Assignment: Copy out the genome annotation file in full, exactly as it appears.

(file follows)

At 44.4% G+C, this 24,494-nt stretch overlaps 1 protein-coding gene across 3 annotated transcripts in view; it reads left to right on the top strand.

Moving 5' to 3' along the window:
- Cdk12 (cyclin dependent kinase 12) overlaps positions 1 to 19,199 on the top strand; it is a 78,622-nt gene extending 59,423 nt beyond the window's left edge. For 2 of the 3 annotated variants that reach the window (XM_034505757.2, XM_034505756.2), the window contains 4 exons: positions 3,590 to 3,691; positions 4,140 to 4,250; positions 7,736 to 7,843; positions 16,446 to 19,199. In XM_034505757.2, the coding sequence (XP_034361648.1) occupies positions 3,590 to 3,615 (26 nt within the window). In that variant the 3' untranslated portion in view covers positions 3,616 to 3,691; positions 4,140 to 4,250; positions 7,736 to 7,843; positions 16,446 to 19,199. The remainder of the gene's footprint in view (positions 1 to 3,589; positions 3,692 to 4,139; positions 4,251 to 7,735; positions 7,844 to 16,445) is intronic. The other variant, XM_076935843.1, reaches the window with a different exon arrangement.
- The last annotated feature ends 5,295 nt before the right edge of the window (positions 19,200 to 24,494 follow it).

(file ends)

At 44.4% G+C, this 24,494-nt stretch overlaps 1 protein-coding gene across 3 annotated transcripts in view; it reads left to right on the top strand.

Moving 5' to 3' along the window:
- Cdk12 (cyclin dependent kinase 12) overlaps positions 1 to 19,199 on the top strand; it is a 78,622-nt gene extending 59,423 nt beyond the window's left edge. For 2 of the 3 annotated variants that reach the window (XM_034505757.2, XM_034505756.2), the window contains 4 exons: positions 3,590 to 3,691; positions 4,140 to 4,250; positions 7,736 to 7,843; positions 16,446 to 19,199. In XM_034505757.2, the coding sequence (XP_034361648.1) occupies positions 3,590 to 3,615 (26 nt within the window). In that variant the 3' untranslated portion in view covers positions 3,616 to 3,691; positions 4,140 to 4,250; positions 7,736 to 7,843; positions 16,446 to 19,199. The remainder of the gene's footprint in view (positions 1 to 3,589; positions 3,692 to 4,139; positions 4,251 to 7,735; positions 7,844 to 16,445) is intronic. The other variant, XM_076935843.1, reaches the window with a different exon arrangement.
- The last annotated feature ends 5,295 nt before the right edge of the window (positions 19,200 to 24,494 follow it).